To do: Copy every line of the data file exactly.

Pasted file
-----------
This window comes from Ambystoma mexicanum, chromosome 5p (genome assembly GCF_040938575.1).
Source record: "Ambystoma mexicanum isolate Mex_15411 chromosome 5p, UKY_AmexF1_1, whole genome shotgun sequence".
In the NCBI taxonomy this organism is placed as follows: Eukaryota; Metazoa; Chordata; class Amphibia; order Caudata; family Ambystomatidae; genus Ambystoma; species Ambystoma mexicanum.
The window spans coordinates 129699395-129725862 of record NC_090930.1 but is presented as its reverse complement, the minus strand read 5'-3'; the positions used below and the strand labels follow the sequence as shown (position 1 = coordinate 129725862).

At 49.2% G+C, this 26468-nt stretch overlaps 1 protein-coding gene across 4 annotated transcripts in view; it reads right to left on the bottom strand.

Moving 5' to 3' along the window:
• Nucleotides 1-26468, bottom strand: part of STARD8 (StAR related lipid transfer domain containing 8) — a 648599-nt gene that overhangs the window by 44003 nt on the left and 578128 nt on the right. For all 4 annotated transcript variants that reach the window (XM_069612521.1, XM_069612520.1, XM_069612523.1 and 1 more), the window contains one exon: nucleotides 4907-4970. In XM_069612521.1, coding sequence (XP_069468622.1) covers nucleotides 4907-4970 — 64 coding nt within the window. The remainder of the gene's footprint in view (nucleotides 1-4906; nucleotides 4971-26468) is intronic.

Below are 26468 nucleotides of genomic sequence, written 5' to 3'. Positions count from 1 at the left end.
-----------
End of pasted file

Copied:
This window comes from Ambystoma mexicanum, chromosome 5p (genome assembly GCF_040938575.1).
Source record: "Ambystoma mexicanum isolate Mex_15411 chromosome 5p, UKY_AmexF1_1, whole genome shotgun sequence".
In the NCBI taxonomy this organism is placed as follows: Eukaryota; Metazoa; Chordata; class Amphibia; order Caudata; family Ambystomatidae; genus Ambystoma; species Ambystoma mexicanum.
The window spans coordinates 129699395-129725862 of record NC_090930.1 but is presented as its reverse complement, the minus strand read 5'-3'; the positions used below and the strand labels follow the sequence as shown (position 1 = coordinate 129725862).

At 49.2% G+C, this 26468-nt stretch overlaps 1 protein-coding gene across 4 annotated transcripts in view; it reads right to left on the bottom strand.

Moving 5' to 3' along the window:
• Nucleotides 1-26468, bottom strand: part of STARD8 (StAR related lipid transfer domain containing 8) — a 648599-nt gene that overhangs the window by 44003 nt on the left and 578128 nt on the right. For all 4 annotated transcript variants that reach the window (XM_069612521.1, XM_069612520.1, XM_069612523.1 and 1 more), the window contains one exon: nucleotides 4907-4970. In XM_069612521.1, coding sequence (XP_069468622.1) covers nucleotides 4907-4970 — 64 coding nt within the window. The remainder of the gene's footprint in view (nucleotides 1-4906; nucleotides 4971-26468) is intronic.

Below are 26468 nucleotides of genomic sequence, written 5' to 3'. Positions count from 1 at the left end.